Throughout the development of the progress reports within year one discussions with Professor Whitelock and Dr Ferguson were held as to the relevancy of not only the title of the thesis but also the research questions within.

From these discussions and continual review of the literature the title of the thesis was formed to reflect the gaps with the research currently published. The literature reviewed to date demonstrated that although research has been undertaken with regards to open courses in the form of MOOCs (Massive Open Online Courses) and engagement with formal courses, little research had been undertaken with respect to the engagement levels of learners that are a stronger fit to the JIFL (Journeys from Informal to Formal Learning) journey and therefore are of more interest to universities that the present MOOC demographic. Though MOOCs are receiving much interest at present, the wider concept of open online courses will be addressed in the title, research questions and subsequent research, not just concentrating on MOOCs as learners engage in a range of open online courses.

From this the thesis title was formed to be:

“Engagement of Informal Learners Undertaking Open Online Courses and the Impact of Design”

What this review and feedback to date has demonstrated is that there is a strong requirement for research into the engagement of informal learners that are suitable for a JIFL journey into either undergraduate or postgraduate formal education, as it is the strategy of many universities to convert informal learners through open courses into formal students. Even if an informal learner has no desire to become a formal student it is still within the educational provider’s interests to ensure that the learner feels that they are capable to undertake and complete informal learning.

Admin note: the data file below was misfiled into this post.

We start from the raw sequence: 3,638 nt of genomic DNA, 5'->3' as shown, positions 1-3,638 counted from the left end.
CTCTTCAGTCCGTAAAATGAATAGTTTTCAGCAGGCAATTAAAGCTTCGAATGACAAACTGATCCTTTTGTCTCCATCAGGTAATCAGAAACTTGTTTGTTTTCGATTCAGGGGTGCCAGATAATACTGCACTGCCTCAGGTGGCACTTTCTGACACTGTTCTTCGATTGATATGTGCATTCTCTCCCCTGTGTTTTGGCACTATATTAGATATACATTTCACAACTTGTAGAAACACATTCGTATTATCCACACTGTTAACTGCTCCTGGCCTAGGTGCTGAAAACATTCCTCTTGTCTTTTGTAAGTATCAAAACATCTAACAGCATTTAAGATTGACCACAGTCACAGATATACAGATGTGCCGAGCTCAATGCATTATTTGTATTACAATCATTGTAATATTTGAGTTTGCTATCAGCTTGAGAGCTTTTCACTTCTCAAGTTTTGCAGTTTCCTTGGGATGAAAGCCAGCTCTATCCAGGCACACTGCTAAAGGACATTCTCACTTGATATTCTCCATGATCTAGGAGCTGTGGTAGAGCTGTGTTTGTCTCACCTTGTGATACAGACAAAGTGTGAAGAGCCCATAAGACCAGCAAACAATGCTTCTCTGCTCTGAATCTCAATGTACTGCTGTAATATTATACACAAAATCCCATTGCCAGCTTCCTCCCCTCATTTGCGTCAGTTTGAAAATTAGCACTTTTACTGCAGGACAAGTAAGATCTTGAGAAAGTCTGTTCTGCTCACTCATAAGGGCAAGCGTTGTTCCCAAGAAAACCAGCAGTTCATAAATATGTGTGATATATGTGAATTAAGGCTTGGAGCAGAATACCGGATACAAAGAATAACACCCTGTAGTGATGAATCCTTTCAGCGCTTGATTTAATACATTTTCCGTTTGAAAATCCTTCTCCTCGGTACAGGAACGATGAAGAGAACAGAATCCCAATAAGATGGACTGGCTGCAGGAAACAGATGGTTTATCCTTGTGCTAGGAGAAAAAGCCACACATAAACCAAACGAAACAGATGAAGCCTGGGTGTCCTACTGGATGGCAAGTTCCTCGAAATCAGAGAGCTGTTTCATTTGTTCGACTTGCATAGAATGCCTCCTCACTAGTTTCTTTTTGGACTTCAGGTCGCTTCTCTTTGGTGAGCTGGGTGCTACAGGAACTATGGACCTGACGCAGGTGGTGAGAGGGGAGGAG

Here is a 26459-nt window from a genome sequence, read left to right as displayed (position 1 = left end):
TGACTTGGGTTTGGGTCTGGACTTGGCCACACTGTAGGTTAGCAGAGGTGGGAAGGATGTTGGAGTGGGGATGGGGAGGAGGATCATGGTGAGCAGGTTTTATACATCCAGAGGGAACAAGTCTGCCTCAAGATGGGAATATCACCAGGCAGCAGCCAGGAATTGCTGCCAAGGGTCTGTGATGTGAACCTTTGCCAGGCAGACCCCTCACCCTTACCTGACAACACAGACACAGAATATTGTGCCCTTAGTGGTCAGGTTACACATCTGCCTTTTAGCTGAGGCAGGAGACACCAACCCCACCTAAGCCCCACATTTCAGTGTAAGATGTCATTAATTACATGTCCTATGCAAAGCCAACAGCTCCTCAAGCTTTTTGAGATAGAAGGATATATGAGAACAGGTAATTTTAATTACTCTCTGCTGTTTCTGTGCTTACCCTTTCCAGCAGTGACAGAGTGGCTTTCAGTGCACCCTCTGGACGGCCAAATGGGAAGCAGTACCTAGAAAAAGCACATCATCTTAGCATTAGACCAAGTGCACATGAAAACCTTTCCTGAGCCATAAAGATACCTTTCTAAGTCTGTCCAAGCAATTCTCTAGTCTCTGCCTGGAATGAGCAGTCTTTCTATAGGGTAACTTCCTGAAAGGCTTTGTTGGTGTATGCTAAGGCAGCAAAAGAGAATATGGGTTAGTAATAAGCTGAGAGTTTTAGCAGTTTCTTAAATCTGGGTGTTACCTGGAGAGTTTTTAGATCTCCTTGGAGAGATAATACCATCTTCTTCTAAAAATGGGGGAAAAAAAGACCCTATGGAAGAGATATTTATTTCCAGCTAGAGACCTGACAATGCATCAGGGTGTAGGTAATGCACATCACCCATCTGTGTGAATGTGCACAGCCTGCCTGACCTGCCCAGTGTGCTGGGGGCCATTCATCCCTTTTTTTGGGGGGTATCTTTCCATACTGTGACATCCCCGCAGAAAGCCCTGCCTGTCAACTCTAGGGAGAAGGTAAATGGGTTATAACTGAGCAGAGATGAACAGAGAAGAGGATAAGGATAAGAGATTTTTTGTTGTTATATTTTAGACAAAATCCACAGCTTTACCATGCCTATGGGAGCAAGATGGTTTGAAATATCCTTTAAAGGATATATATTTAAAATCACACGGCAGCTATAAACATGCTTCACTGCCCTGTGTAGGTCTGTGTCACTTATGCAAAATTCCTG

3.2 Reviewing the Research Questions

One of the themes emerging from the literature reviewed to date and from the feedback given is that there has been an expression of academic interest in the retention and completion figures of a range of MOOCs and OOCs, however very little literature has been dedicated to the engagement of the learner with the content, how they were initially attracted to the course (much emphasis is placed on ‘free’ rather than the content, the Lead Educator, the university facilitating the course, how it is delivered, how it can be studied etc.).

Understanding the attraction to engage and then the elements that maintain engagement to completion need addressing as there is a distinct gap in the literature regarding this, and would be of benefit to academics and learning design teams in the creation of open online courses. Hence the research questions for the main study and thesis are:

  1. Why do people engage, and remain engaged in free open online courses?
  2. What elements of the design of the free open online courses increase or maintain learner engagement?

Addressing these questions should guide the understanding of these issues. It is important to note that this title and research questions have a wider application beyond that of this doctorate as its findings and recommendations may be able to translate through to formal offering to aid student engagement to qualification completion.